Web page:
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Little Princess Trust update on Afro hair

Little Princess Trust update on Afro hair

The Little Princess Trust has been exploring ways to use Afro hair in its wigs for some time.

And we are excited to announce that our research has led us to a new manufacturing technique which we believe could make it possible to use Afro hair donations in our wigs.

The new procedure would see Afro hair donations made into wefts before these are then sewn into the wig base. This would make for a different type of wig to the one traditionally provided by The Little Princess Trust.

The Little Princess Trust will continue to offer its Afro-style wigs, which are made from straight hair before being curled to replicate the beautiful hair type, but our hope is that the trials of the wefted wigs will one day allow us to offer our young wig recipients a wider choice.

Liz Finan, the owner of Raoul Wig Makers in London, is one of the hair professionals we have spoken to as part of our research into using Afro hair donations in our wigs.

Liz Finan, the owner of Raoul Wig Makers in London

Liz has written the following to explain to our supporters some of the challenges of wig making using natural Afro hair.

Despite Afro hair appearing very strong it is actually a very delicate hair type.

The reason for this is because the structure of each strand of afro-textured hair has a flattened cross-section and is quite fine and, therefore, more delicate than other hair types. The curls formed by this structure, create tight circles with diameters of only a few millimetres.

There are many different categories of Afro-textured hair because of the many different variations among individuals. Those variations include: strand diameter (fine, medium, coarse); tightness of coils; size of coils and their resultant “springiness”, for example a given length of Afro- textured hair when stretched straight, can appear much shorter when allowed to naturally coil. This apparent contraction is most evident when Afro-textured hair has recently been wet.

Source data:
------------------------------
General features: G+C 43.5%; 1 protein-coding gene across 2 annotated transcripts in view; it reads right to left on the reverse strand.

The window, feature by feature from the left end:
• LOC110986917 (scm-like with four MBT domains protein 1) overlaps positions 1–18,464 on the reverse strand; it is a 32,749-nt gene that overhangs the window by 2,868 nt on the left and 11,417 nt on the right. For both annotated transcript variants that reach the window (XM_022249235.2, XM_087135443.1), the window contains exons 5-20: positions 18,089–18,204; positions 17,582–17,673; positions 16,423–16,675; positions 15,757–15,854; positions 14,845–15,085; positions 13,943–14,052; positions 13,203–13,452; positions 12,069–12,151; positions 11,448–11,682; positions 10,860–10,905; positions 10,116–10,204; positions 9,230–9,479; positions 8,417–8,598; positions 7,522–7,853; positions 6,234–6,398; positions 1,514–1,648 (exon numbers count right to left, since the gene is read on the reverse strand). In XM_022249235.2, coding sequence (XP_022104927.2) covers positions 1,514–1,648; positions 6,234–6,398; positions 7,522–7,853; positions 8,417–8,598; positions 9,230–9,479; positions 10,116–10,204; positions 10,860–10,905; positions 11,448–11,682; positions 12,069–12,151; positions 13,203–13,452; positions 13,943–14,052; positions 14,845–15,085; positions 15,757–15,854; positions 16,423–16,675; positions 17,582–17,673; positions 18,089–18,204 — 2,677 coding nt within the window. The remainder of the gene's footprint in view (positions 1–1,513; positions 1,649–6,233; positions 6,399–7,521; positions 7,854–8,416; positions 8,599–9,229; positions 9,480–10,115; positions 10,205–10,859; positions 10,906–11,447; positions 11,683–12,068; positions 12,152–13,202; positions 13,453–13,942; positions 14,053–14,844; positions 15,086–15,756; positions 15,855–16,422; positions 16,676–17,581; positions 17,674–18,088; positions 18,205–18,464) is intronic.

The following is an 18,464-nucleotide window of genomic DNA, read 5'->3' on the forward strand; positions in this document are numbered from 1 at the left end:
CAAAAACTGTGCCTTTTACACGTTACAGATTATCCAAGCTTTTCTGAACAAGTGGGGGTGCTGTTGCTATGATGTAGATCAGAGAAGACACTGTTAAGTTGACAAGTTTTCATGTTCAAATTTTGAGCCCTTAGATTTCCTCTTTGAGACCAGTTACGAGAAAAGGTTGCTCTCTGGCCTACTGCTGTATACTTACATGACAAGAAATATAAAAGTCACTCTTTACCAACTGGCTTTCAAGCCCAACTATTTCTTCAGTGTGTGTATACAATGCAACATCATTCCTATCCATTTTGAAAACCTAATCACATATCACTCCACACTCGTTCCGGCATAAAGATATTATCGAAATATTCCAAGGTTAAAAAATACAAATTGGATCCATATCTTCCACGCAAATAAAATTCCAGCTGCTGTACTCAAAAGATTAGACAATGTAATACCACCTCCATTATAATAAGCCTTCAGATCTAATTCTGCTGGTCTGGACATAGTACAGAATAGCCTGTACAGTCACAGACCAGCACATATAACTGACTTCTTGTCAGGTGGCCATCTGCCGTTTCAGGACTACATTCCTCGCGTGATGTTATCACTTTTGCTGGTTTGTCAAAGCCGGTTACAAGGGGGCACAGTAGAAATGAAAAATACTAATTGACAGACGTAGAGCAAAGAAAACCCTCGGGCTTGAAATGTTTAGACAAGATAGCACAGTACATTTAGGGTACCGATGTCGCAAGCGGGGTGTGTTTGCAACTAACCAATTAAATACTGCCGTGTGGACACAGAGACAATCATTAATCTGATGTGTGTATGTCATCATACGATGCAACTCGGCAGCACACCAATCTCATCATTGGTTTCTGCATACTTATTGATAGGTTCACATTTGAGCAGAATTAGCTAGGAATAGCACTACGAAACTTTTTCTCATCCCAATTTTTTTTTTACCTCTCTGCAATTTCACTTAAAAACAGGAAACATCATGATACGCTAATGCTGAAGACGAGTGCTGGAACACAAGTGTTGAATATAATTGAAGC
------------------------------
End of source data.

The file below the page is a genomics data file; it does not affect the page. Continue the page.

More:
In addition, the curly nature of Afro-textured hair, causes difficulties for the natural oils produced by the scalp, to travel up to the ends of the hair. This leaves the hair more predisposed to dryness and so making it more vulnerable to breakage. Consequently, Afro-textured hair is generally moisturised by applying heavy oils to the hair.

 The Little Princess Trust is proud to provide wigs in various styles to children and young people of all races and ethnicities.

In order to explain why it is very difficult to use Afro-textured hair in the process of wig making, I wanted to explain how hair is used when making a wig.

In order to create a wig, hair is ventilated (knotted) into a wig cap. The hair to be ventilated is sandwiched between two drawing mats – a drawing mat has small L shaped prongs which keep the hair still whilst some of it is pulled through the drawing mat to be ventilated. Hair, which is used in a wig, must be ventilated into the wig cap with the roots and ends turned in the correct direction.

Given the tight coiled structure of Afro-textured hair, it is not possible to get the hair to lay flat and straight in the drawing mat.  The tools used in wig making and the tightness of the knots can cause Afro-textured hair to break, given its delicate nature.

One of the most difficult aspects of using Afro-textured hair in wigs is that when the hair is collected it contracts and curls back on itself unless it is plaited prior to being cut.  The hair must be free of all oils when it is being ventilated as it is too slippery to work with if oils have been used to moisturise the hair prior to cutting it.

By removing the oils, the Afro-textured hair becomes dry and more brittle and coils more tightly and is thus is more difficult to work with."

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The MBE for voluntary groups was awarded to The Little Princess Trust by Her Majesty Queen Elizabeth.